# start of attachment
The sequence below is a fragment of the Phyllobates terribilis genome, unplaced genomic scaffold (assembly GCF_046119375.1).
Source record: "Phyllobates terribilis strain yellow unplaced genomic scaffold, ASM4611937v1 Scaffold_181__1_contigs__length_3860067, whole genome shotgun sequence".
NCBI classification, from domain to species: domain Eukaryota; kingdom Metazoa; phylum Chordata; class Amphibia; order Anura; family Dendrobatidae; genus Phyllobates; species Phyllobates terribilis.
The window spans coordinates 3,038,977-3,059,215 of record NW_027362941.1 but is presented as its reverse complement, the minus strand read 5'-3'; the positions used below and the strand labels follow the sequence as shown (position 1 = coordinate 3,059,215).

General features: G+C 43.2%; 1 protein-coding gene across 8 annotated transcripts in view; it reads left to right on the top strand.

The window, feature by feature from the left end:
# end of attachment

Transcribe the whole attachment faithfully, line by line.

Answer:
The sequence below is a fragment of the Phyllobates terribilis genome, unplaced genomic scaffold (assembly GCF_046119375.1).
Source record: "Phyllobates terribilis strain yellow unplaced genomic scaffold, ASM4611937v1 Scaffold_181__1_contigs__length_3860067, whole genome shotgun sequence".
NCBI classification, from domain to species: domain Eukaryota; kingdom Metazoa; phylum Chordata; class Amphibia; order Anura; family Dendrobatidae; genus Phyllobates; species Phyllobates terribilis.
The window spans coordinates 3,038,977-3,059,215 of record NW_027362941.1 but is presented as its reverse complement, the minus strand read 5'-3'; the positions used below and the strand labels follow the sequence as shown (position 1 = coordinate 3,059,215).

General features: G+C 43.2%; 1 protein-coding gene across 8 annotated transcripts in view; it reads left to right on the top strand.

The window, feature by feature from the left end: